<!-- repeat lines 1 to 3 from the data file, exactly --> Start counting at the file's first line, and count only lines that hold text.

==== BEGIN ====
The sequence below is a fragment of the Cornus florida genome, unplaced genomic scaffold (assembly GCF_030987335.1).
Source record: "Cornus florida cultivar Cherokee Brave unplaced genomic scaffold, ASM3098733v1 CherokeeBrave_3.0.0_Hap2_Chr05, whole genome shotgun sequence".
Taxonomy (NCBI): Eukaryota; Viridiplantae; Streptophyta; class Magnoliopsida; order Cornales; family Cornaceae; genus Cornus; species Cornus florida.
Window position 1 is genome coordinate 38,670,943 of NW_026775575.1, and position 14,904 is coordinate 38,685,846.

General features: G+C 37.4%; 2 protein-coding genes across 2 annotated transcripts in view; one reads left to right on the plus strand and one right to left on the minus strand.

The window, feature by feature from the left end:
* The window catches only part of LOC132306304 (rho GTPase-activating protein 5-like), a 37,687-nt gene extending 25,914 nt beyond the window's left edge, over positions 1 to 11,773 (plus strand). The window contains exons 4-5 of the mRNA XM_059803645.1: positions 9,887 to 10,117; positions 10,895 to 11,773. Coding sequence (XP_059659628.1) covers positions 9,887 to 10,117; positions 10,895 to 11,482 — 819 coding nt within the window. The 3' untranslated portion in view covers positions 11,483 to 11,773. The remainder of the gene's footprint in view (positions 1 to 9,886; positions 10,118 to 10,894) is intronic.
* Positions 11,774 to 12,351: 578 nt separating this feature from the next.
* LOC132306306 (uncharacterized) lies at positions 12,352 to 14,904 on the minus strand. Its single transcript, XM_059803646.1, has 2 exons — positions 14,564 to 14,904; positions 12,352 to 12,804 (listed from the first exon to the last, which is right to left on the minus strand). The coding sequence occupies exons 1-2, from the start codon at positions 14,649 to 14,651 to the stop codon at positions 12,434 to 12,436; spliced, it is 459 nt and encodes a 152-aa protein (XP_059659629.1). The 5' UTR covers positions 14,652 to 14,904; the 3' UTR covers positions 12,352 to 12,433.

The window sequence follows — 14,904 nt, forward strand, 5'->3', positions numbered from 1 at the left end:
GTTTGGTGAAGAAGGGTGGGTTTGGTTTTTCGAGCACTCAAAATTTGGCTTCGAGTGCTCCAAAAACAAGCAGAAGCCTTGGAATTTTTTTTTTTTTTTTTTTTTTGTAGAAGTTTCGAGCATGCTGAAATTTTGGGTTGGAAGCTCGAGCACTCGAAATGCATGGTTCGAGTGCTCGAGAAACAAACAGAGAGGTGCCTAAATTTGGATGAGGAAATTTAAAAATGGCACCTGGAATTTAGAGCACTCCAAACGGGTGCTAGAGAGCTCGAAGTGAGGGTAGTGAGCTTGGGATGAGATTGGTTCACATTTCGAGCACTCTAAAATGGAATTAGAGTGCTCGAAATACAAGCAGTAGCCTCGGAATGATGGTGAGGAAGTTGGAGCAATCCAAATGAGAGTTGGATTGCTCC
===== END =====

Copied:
The sequence below is a fragment of the Cornus florida genome, unplaced genomic scaffold (assembly GCF_030987335.1).
Source record: "Cornus florida cultivar Cherokee Brave unplaced genomic scaffold, ASM3098733v1 CherokeeBrave_3.0.0_Hap2_Chr05, whole genome shotgun sequence".
Taxonomy (NCBI): Eukaryota; Viridiplantae; Streptophyta; class Magnoliopsida; order Cornales; family Cornaceae; genus Cornus; species Cornus florida.